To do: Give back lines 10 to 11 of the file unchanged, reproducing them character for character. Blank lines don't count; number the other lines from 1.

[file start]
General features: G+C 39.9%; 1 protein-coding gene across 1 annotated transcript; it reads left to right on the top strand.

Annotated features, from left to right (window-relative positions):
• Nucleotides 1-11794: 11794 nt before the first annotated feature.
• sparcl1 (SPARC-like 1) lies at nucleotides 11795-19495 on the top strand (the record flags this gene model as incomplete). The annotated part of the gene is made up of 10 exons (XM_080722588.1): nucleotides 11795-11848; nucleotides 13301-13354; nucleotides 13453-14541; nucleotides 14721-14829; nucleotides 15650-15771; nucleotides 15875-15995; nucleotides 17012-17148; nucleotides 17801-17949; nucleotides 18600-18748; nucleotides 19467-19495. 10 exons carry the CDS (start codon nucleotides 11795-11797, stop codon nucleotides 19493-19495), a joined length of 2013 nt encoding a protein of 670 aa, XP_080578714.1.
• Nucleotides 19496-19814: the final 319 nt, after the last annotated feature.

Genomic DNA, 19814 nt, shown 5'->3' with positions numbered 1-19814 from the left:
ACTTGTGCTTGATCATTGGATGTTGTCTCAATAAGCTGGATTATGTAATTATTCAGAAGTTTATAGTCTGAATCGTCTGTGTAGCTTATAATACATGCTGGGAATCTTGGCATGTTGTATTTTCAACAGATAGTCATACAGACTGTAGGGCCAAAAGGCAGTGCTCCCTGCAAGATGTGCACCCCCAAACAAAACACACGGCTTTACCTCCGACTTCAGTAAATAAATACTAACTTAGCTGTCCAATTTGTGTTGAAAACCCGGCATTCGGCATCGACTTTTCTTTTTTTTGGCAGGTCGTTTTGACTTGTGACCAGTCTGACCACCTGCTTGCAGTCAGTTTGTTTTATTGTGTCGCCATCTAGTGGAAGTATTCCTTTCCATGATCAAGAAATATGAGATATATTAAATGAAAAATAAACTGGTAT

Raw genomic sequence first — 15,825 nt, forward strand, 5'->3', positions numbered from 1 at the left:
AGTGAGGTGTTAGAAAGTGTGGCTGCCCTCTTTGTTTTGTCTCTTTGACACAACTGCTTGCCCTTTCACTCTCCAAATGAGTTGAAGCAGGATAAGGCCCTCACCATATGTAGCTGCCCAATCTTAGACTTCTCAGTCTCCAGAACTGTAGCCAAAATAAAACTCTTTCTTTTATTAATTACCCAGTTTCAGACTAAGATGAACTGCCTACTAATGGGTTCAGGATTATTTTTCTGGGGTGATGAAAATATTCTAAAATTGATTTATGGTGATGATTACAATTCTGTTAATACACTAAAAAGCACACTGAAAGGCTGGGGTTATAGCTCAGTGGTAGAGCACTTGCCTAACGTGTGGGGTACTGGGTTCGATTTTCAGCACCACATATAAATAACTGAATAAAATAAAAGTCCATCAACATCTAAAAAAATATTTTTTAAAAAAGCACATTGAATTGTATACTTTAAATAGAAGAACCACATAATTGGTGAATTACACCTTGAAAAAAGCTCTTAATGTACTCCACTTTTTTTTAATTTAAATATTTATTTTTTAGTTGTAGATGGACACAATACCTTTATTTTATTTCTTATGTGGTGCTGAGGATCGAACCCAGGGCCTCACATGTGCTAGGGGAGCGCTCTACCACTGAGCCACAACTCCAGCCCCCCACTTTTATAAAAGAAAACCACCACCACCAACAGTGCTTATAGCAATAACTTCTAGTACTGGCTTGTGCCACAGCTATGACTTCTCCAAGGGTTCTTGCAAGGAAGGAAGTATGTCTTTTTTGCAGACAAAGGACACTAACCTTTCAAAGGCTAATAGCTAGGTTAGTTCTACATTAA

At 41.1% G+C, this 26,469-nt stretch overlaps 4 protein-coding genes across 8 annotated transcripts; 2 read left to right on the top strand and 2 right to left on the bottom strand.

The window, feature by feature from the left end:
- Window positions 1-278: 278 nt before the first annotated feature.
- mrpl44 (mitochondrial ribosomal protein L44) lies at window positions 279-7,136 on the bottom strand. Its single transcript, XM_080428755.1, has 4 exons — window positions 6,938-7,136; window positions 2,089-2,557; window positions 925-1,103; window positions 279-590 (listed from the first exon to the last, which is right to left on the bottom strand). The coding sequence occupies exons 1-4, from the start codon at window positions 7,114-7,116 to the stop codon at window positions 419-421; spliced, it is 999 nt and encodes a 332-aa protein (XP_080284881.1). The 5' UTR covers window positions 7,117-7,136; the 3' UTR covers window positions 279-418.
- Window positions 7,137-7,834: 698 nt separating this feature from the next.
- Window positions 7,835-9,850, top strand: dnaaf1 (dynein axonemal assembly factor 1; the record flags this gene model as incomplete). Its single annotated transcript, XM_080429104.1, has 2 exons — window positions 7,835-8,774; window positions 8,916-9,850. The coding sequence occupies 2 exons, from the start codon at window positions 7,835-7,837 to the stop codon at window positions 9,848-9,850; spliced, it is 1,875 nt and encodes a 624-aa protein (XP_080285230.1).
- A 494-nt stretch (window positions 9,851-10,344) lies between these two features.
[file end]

At 41.1% G+C, this 26,469-nt stretch overlaps 4 protein-coding genes across 8 annotated transcripts; 2 read left to right on the top strand and 2 right to left on the bottom strand.

The window, feature by feature from the left end: